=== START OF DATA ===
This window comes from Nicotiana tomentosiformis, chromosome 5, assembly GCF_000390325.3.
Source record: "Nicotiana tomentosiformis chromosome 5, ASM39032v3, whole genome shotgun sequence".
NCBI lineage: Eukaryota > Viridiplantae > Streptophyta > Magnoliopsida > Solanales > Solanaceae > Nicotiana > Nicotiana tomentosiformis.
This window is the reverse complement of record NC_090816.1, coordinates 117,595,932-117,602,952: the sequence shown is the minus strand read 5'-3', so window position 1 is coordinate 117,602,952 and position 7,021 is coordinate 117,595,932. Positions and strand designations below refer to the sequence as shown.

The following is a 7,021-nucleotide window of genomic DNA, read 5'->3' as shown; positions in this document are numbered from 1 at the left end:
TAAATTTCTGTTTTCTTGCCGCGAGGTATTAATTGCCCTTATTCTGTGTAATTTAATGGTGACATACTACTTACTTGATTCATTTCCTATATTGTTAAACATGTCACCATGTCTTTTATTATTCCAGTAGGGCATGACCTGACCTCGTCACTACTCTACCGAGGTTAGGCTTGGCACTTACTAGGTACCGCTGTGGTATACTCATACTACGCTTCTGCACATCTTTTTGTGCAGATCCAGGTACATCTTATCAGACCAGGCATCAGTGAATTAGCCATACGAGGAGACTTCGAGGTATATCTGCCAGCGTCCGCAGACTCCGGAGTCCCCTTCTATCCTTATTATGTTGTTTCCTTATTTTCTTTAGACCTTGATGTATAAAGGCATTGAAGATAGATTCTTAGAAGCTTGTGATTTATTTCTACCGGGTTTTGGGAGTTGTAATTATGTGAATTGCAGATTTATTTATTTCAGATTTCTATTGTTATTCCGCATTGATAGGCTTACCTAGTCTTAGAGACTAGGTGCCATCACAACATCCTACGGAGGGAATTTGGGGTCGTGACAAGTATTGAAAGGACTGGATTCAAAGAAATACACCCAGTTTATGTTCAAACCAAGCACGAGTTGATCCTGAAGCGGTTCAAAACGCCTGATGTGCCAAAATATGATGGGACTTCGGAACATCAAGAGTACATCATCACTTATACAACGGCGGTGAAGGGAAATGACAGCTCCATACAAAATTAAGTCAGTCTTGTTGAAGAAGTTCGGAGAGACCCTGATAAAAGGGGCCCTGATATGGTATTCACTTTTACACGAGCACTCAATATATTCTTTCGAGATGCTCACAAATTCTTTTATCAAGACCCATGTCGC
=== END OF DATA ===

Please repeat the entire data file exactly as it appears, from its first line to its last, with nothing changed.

This window comes from Nicotiana tomentosiformis, chromosome 5, assembly GCF_000390325.3.
Source record: "Nicotiana tomentosiformis chromosome 5, ASM39032v3, whole genome shotgun sequence".
NCBI lineage: Eukaryota > Viridiplantae > Streptophyta > Magnoliopsida > Solanales > Solanaceae > Nicotiana > Nicotiana tomentosiformis.
This window is the reverse complement of record NC_090816.1, coordinates 117,595,932-117,602,952: the sequence shown is the minus strand read 5'-3', so window position 1 is coordinate 117,602,952 and position 7,021 is coordinate 117,595,932. Positions and strand designations below refer to the sequence as shown.

The following is a 7,021-nucleotide window of genomic DNA, read 5'->3' as shown; positions in this document are numbered from 1 at the left end:
TAAATTTCTGTTTTCTTGCCGCGAGGTATTAATTGCCCTTATTCTGTGTAATTTAATGGTGACATACTACTTACTTGATTCATTTCCTATATTGTTAAACATGTCACCATGTCTTTTATTATTCCAGTAGGGCATGACCTGACCTCGTCACTACTCTACCGAGGTTAGGCTTGGCACTTACTAGGTACCGCTGTGGTATACTCATACTACGCTTCTGCACATCTTTTTGTGCAGATCCAGGTACATCTTATCAGACCAGGCATCAGTGAATTAGCCATACGAGGAGACTTCGAGGTATATCTGCCAGCGTCCGCAGACTCCGGAGTCCCCTTCTATCCTTATTATGTTGTTTCCTTATTTTCTTTAGACCTTGATGTATAAAGGCATTGAAGATAGATTCTTAGAAGCTTGTGATTTATTTCTACCGGGTTTTGGGAGTTGTAATTATGTGAATTGCAGATTTATTTATTTCAGATTTCTATTGTTATTCCGCATTGATAGGCTTACCTAGTCTTAGAGACTAGGTGCCATCACAACATCCTACGGAGGGAATTTGGGGTCGTGACAAGTATTGAAAGGACTGGATTCAAAGAAATACACCCAGTTTATGTTCAAACCAAGCACGAGTTGATCCTGAAGCGGTTCAAAACGCCTGATGTGCCAAAATATGATGGGACTTCGGAACATCAAGAGTACATCATCACTTATACAACGGCGGTGAAGGGAAATGACAGCTCCATACAAAATTAAGTCAGTCTTGTTGAAGAAGTTCGGAGAGACCCTGATAAAAGGGGCCCTGATATGGTATTCACTTTTACACGAGCACTCAATATATTCTTTCGAGATGCTCACAAATTCTTTTATCAAGACCCATGTCGC